Friday’s report made for some tricky reaction gymnastics for Trump’s Democratic election opponent, Biden, who sought to contrast the improving figures with the fact that millions of Americans are still out of work. The high jobless rate, he said, is due to the Trump administration mishandling the response to the pandemic.
“Let’s be clear about something: The depth of this jobs crisis is not attributable to an act of God but to a failure of a president,” Biden declared in a Delaware speech shortly after Trump spoke.
The presumptive Democratic nominee said Trump was patting himself on the back as America faces some of its sternest challenges ever.
“It’s time for him to step out of his own bunker, take a look around at the consequences,” Biden said.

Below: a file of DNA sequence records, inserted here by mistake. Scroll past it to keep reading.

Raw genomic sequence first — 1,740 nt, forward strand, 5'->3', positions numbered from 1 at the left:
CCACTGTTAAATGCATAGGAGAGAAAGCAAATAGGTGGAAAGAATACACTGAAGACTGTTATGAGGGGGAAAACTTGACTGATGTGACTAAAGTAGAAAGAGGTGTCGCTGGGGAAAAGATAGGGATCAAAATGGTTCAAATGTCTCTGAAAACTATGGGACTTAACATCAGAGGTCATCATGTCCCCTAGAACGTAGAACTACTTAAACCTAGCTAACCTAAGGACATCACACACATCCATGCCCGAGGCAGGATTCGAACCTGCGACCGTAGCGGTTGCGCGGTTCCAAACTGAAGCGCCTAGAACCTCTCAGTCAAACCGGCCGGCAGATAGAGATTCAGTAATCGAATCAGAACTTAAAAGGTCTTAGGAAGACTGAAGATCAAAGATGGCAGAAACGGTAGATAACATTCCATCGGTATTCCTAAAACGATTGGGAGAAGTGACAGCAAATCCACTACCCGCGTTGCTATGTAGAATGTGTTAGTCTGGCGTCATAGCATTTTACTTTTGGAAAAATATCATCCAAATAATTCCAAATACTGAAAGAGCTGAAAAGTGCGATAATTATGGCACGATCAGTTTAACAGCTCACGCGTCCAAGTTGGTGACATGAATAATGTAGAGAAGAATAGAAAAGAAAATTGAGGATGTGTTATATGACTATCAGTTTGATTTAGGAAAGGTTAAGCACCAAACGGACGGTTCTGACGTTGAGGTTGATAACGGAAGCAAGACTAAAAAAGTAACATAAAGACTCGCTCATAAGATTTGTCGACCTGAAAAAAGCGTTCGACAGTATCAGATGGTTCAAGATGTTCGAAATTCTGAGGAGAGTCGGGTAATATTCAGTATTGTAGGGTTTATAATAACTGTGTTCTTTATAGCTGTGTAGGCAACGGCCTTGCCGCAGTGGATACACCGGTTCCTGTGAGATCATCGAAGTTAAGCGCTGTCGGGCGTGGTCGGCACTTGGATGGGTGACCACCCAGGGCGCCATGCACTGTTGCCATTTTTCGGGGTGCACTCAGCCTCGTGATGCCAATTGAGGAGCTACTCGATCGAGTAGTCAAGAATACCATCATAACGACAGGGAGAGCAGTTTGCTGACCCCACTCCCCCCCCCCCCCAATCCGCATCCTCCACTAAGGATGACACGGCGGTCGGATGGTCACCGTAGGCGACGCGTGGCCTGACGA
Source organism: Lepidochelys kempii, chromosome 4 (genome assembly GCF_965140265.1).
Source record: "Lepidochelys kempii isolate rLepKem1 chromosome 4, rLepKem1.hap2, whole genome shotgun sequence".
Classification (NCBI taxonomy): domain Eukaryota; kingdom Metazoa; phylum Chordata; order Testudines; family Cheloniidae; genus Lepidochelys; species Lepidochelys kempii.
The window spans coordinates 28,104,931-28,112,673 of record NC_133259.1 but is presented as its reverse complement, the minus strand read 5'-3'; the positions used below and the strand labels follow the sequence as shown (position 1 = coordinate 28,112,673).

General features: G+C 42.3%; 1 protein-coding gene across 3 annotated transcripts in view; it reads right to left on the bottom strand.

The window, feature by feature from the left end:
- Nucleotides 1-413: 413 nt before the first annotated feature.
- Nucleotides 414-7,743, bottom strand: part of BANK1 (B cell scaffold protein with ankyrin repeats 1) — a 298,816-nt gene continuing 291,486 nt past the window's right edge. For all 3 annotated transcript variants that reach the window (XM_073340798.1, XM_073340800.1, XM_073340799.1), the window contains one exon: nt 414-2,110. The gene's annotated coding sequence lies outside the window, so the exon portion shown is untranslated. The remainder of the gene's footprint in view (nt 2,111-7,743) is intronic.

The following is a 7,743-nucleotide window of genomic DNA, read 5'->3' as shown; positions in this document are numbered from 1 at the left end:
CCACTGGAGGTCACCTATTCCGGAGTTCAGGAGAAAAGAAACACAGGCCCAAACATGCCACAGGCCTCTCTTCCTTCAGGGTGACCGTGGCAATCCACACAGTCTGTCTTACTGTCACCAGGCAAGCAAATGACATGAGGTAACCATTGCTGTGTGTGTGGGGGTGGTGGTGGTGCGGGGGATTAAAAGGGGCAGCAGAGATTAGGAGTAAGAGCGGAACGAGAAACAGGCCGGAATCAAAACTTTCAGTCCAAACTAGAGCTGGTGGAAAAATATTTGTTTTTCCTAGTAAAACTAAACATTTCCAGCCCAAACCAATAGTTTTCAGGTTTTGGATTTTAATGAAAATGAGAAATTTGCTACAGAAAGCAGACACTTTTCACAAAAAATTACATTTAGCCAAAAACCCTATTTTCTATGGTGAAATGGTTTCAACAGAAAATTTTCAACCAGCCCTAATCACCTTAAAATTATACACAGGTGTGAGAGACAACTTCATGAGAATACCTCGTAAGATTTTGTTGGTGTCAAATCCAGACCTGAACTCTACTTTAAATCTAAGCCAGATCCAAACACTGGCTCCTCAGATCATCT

It’s unclear how many jobs that were lost as a result of the pandemic are permanently gone or whether the reopenings in states will create a second surge of COVID-19 deaths. In addition, the report from mid-May doesn’t reflect the effect that protests across the nation have had on business.
Many economists digging into the jobs report saw a struggle ahead after the burst of hiring last month.
Friday’s report reflected the benefits of nearly $3 trillion in government aid instead of an organic return to normal. Only one of every nine jobs lost because of the pandemic has been recovered, and the specter of corporate bankruptcies hangs over the recovery.
Much of the growth came from 2.7 million workers who were temporarily laid-off going back to their jobs. This likely reflected $510 billion in forgivable loans from the Payroll Protection Program to nearly 4.5 million employers — an administration initiative that helped push the unemployment rate down to 13.3% from 14.7% in April. African American unemployment rose slightly to 16.8 percent.